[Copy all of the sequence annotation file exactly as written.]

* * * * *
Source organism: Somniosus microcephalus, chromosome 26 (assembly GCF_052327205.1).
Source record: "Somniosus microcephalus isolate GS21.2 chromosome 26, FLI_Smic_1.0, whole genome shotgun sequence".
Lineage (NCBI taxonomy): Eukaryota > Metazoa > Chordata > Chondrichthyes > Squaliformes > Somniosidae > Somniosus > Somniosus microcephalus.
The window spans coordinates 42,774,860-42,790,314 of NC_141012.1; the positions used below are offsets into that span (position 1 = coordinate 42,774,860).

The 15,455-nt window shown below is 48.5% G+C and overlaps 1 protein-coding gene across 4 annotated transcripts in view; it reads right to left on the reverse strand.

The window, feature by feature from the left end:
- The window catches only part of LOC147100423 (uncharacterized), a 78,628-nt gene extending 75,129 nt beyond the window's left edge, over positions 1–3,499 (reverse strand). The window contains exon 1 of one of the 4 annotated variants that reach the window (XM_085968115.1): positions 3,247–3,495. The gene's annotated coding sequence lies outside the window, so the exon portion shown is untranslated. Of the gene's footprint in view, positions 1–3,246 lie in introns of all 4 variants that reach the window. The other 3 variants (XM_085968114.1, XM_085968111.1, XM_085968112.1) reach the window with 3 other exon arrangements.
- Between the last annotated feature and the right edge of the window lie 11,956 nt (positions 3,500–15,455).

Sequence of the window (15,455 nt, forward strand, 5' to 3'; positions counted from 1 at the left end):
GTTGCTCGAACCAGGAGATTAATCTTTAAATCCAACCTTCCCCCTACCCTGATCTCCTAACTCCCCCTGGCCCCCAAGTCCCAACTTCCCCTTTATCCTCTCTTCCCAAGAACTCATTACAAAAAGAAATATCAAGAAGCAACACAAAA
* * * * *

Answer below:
Source organism: Somniosus microcephalus, chromosome 26 (assembly GCF_052327205.1).
Source record: "Somniosus microcephalus isolate GS21.2 chromosome 26, FLI_Smic_1.0, whole genome shotgun sequence".
Lineage (NCBI taxonomy): Eukaryota > Metazoa > Chordata > Chondrichthyes > Squaliformes > Somniosidae > Somniosus > Somniosus microcephalus.
The window spans coordinates 42,774,860-42,790,314 of NC_141012.1; the positions used below are offsets into that span (position 1 = coordinate 42,774,860).

The 15,455-nt window shown below is 48.5% G+C and overlaps 1 protein-coding gene across 4 annotated transcripts in view; it reads right to left on the reverse strand.

The window, feature by feature from the left end:
- The window catches only part of LOC147100423 (uncharacterized), a 78,628-nt gene extending 75,129 nt beyond the window's left edge, over positions 1–3,499 (reverse strand). The window contains exon 1 of one of the 4 annotated variants that reach the window (XM_085968115.1): positions 3,247–3,495. The gene's annotated coding sequence lies outside the window, so the exon portion shown is untranslated. Of the gene's footprint in view, positions 1–3,246 lie in introns of all 4 variants that reach the window. The other 3 variants (XM_085968114.1, XM_085968111.1, XM_085968112.1) reach the window with 3 other exon arrangements.
- Between the last annotated feature and the right edge of the window lie 11,956 nt (positions 3,500–15,455).

Sequence of the window (15,455 nt, forward strand, 5' to 3'; positions counted from 1 at the left end):
GTTGCTCGAACCAGGAGATTAATCTTTAAATCCAACCTTCCCCCTACCCTGATCTCCTAACTCCCCCTGGCCCCCAAGTCCCAACTTCCCCTTTATCCTCTCTTCCCAAGAACTCATTACAAAAAGAAATATCAAGAAGCAACACAAAA